Banks specialising in low-risk investments and lending keep less capital in reserve. Banks specialising in high risk keep high reserves, but they’re still invested in risky assets. Either way, risk is high. And it doesn’t vary from bank to bank, because all push the envelope to the point they can under regulations.

The deeper problem is in trying to figure out what’s risky and what’s not. Nobody learned from 2008 that risk assessments can change fast and be outright wrong. Especially if you’re relying on dodgy data to compute that risk. Such as “liar loan” documents.

Politics enters the fray too. Is sovereign debt low or high risk? The obvious answer is that it depends on the country. But that’s a politically incorrect answer. It’s practically racist, nationalist and so on.

It’s also a confusing answer because most countries in the world can print money. So a default is practically the honest thing to do.

In the eurozone, the Greeks and Italians can’t just print money like they used to in order to escape their debts. This was supposed to make them more responsible – a funny idea in hindsight. Instead, it gave them access to lower interest rates. And so they borrowed even more.

But if they can’t print their way out of their debts like other countries can, surely this makes their debt incredibly risky? And thanks to risk weighting rules, banks haven’t got to acknowledge this risk, which means that problem is hidden on bank balance sheets around the world, just waiting to blow.

Another example of politics meddling with bank balance sheets featured in the 2008 crisis. Is lending to the poor low or high risk under capital rules?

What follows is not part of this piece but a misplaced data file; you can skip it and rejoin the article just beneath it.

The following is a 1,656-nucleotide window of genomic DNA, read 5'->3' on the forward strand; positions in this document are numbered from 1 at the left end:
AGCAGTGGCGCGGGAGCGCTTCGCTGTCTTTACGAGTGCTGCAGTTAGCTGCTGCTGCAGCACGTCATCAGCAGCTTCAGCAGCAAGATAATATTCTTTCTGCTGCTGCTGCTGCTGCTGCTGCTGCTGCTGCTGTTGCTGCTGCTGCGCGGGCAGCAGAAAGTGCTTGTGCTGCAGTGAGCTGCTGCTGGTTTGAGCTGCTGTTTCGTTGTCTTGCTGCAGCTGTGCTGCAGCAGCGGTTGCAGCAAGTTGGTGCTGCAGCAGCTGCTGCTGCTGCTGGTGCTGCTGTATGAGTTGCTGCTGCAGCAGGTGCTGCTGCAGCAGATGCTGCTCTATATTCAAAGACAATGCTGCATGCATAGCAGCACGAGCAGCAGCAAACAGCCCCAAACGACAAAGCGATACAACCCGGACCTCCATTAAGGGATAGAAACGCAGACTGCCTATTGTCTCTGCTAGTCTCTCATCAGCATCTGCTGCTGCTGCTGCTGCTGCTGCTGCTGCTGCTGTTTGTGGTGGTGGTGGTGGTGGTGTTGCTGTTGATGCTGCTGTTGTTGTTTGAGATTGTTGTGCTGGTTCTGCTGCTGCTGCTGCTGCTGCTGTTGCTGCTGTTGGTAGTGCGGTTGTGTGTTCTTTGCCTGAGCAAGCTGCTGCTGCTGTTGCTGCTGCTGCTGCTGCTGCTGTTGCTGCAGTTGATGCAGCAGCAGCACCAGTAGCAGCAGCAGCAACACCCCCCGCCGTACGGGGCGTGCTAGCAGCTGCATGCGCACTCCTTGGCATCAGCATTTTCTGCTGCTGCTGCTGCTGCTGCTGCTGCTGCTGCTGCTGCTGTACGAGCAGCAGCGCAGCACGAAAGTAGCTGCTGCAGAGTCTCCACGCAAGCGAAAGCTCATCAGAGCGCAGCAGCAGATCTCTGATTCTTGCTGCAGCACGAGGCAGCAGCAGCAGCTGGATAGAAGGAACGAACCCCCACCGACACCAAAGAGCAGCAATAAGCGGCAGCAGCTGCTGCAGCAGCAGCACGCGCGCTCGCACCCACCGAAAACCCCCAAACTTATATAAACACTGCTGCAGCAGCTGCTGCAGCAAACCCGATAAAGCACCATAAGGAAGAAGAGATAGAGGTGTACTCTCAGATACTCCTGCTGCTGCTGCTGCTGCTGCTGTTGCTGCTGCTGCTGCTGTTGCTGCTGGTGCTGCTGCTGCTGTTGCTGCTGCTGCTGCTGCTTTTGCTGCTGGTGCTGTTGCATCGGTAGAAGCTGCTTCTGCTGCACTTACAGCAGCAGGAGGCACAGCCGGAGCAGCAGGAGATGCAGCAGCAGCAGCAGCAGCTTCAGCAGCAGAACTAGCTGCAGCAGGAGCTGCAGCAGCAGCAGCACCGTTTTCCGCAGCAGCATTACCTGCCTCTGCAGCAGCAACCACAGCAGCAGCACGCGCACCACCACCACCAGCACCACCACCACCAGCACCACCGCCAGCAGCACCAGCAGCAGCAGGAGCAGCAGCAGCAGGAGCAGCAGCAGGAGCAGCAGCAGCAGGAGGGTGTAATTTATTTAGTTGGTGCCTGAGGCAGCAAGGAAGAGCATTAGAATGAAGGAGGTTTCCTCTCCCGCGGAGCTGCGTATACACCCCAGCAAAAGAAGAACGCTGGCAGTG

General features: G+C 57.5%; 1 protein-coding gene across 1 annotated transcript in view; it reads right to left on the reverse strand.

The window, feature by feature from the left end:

Change the rules and definitions on this and you can create a lending boom among those who can’t afford to repay. But even when they can’t repay, they can still vote. Do you see the conflict of interest?

The last person you want to make capital rules is a politician. But that’s where they come from. And that’s who can change them.

No wonder we can’t even agree on the facts.

Implosions are built into the system

The problem with running a fraudulent business model, whether it’s legalised by legislation or not, is that it eventually collapses. People withdraw the money that the bank relied upon.

This usually happens when the investments and loans that banks make go sour. And so the link between Britain’s economic wellbeing and the world of debt becomes clear. Any major economic crisis in the world leads to London’s financial markets.

Right now, a particularly bad one is drawing near. By my calculations, it’s the worst ever. No amount of capital would protect us.



Given your ties to the UK, you need to be aware of threats like these. Because when something like this does eventually go wrong, it’ll show up on your brokerage account balance within minutes.

Act now, before contagion takes hold.

Until next time,

Nick Hubble
Capital & Conflict

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Category: Central Banks